Although Harry Houdini died in 1926, his name remains synonymous with incredible demonstrations of stage magic and daredevil escapes. For Spiritualists and mediums, however, his name is also synonymous with the devil at worst, the Grand Inquisitor at the least. Houdini developed a strange kind of ambivalence, a love-hate attitude, toward the spirit world that, according to many of his biographers, developed after he failed to contact the spirit of his deceased mother through a medium. Others have commented that Houdini, known as a notorious self-promoter, initiated the highly publicized attempts to expose fraudulent mediums only because of the attention that such exploits would receive in the press.
Houdini was born Ehrich Weiss in Budapest, Hungary, on March 24, 1874, and he was only 13 weeks old when his family emigrated to the United States and settled in Appleton, Wisconsin. He was only a boy when he read the memoirs of the great French conjuror Robert-Houdin (1805–1871), who is today known as the "Father of Modern Magic." Ehrich became so impressed with the life and the talent of Robert-Houdin that he resolved to become a magician, and when he was 17, he added an "i" to his idol's name and became "Houdini."
Houdini practiced long hours with a childhood friend who also aspired to become a master conjuror. When his friend's interests drifted elsewhere, Houdini began playing carnivals and amusement parks with his brother, Theodore, billing themselves as the Houdini Brothers. Houdini also added the first name Harry, which was an adaptation of his family nickname, "Ehrie."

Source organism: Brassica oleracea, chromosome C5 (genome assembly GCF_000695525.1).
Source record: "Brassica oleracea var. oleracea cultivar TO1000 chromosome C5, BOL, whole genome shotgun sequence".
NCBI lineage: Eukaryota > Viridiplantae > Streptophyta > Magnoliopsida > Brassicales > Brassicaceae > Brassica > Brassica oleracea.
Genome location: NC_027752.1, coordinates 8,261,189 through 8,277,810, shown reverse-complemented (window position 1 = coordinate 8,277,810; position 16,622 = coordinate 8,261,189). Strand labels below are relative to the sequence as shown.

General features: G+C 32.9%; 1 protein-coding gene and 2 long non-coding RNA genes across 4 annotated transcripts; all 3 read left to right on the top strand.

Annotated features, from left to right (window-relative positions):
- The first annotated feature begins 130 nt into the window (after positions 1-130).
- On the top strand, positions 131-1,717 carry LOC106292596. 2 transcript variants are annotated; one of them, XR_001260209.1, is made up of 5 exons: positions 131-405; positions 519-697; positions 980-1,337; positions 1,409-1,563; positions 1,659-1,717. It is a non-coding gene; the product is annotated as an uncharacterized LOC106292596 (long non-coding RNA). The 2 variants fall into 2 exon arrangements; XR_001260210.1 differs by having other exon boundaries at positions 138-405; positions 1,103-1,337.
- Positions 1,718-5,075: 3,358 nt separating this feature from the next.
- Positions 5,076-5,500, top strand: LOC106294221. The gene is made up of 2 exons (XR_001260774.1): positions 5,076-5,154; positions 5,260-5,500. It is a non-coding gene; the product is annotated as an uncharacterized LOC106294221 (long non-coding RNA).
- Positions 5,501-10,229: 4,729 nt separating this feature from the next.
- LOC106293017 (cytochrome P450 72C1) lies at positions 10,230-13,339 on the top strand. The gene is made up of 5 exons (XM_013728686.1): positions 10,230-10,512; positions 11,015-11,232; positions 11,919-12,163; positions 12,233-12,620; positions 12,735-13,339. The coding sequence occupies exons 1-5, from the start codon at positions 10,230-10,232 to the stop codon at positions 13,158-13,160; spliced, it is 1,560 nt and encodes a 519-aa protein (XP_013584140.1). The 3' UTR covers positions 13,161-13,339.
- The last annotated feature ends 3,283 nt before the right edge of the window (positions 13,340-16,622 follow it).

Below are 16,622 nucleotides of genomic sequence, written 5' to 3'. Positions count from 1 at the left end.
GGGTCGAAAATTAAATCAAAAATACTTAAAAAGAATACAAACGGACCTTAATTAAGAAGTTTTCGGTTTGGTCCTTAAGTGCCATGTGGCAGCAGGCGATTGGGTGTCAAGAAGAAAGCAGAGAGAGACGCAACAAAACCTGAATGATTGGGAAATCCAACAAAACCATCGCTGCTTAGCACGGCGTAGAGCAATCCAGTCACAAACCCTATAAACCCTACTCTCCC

The Houdini Brothers' first major booking was at the World's Fair in Chicago in 1893, and Houdini found great audience response to their act when he spontaneously added a handcuff escape during an evening performance. After the fair ended, he billed himself in a solo act as the "Handcuff King" and played a successful run at the Kohl and Middleton Dime Museum in Chicago. When that engagement came to a close, he rejoined Theodore in their double-act and played various
Until they decided to try their luck in England in July 1900, the Houdinis barely managed to survive in show business. There had been brief stints with a circus, a burlesque show, a traveling medicine show, and an illfated attempt to begin a school of magic. Houdini was featuring escapes more and more in their act, but even the publicity gained from such risky ventures as freeing himself from a prison cell under the watchful eye of law enforcement officers didn't bring customers to the theaters. Utilizing his bold personality to the utmost degree, Houdini managed to secure a contract with the Alhambra Theatre, one of the largest music halls in London. By July 1901, Houdini and his daring escapes were receiving top billing all over Europe—and it wasn't long before accounts of his dangling from tall buildings wrapped in chains, freeing himself from casks, kegs, and trunks submerged in rivers, and escaping from coffins, giant milk cans, and huge mail bags were creating a stir back in the States, where audiences had once been unmoved by the Great Houdini.